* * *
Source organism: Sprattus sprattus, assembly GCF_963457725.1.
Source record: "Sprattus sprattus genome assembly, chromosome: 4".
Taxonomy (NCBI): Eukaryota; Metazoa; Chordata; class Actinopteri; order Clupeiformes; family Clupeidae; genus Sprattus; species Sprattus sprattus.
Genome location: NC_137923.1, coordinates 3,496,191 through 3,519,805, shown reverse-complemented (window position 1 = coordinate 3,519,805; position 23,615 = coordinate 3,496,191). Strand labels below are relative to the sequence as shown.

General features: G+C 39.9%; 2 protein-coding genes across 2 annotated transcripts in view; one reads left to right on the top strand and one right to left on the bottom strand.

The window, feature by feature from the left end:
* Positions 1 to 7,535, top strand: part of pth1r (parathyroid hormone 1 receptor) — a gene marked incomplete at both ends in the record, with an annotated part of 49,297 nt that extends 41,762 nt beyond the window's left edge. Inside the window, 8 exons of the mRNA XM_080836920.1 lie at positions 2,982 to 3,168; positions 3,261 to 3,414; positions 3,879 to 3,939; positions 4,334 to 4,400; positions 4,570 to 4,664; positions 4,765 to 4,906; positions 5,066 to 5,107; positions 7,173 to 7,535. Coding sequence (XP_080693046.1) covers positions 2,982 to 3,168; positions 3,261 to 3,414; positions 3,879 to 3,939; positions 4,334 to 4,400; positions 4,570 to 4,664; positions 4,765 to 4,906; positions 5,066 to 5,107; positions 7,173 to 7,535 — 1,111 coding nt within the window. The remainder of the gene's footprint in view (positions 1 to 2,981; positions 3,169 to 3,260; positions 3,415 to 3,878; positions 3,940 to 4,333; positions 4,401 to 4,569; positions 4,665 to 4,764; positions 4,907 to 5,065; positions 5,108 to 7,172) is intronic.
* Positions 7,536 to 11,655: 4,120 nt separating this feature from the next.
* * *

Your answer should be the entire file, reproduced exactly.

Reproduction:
Source organism: Sprattus sprattus, assembly GCF_963457725.1.
Source record: "Sprattus sprattus genome assembly, chromosome: 4".
Taxonomy (NCBI): Eukaryota; Metazoa; Chordata; class Actinopteri; order Clupeiformes; family Clupeidae; genus Sprattus; species Sprattus sprattus.
Genome location: NC_137923.1, coordinates 3,496,191 through 3,519,805, shown reverse-complemented (window position 1 = coordinate 3,519,805; position 23,615 = coordinate 3,496,191). Strand labels below are relative to the sequence as shown.

General features: G+C 39.9%; 2 protein-coding genes across 2 annotated transcripts in view; one reads left to right on the top strand and one right to left on the bottom strand.

The window, feature by feature from the left end:
* Positions 1 to 7,535, top strand: part of pth1r (parathyroid hormone 1 receptor) — a gene marked incomplete at both ends in the record, with an annotated part of 49,297 nt that extends 41,762 nt beyond the window's left edge. Inside the window, 8 exons of the mRNA XM_080836920.1 lie at positions 2,982 to 3,168; positions 3,261 to 3,414; positions 3,879 to 3,939; positions 4,334 to 4,400; positions 4,570 to 4,664; positions 4,765 to 4,906; positions 5,066 to 5,107; positions 7,173 to 7,535. Coding sequence (XP_080693046.1) covers positions 2,982 to 3,168; positions 3,261 to 3,414; positions 3,879 to 3,939; positions 4,334 to 4,400; positions 4,570 to 4,664; positions 4,765 to 4,906; positions 5,066 to 5,107; positions 7,173 to 7,535 — 1,111 coding nt within the window. The remainder of the gene's footprint in view (positions 1 to 2,981; positions 3,169 to 3,260; positions 3,415 to 3,878; positions 3,940 to 4,333; positions 4,401 to 4,569; positions 4,665 to 4,764; positions 4,907 to 5,065; positions 5,108 to 7,172) is intronic.
* Positions 7,536 to 11,655: 4,120 nt separating this feature from the next.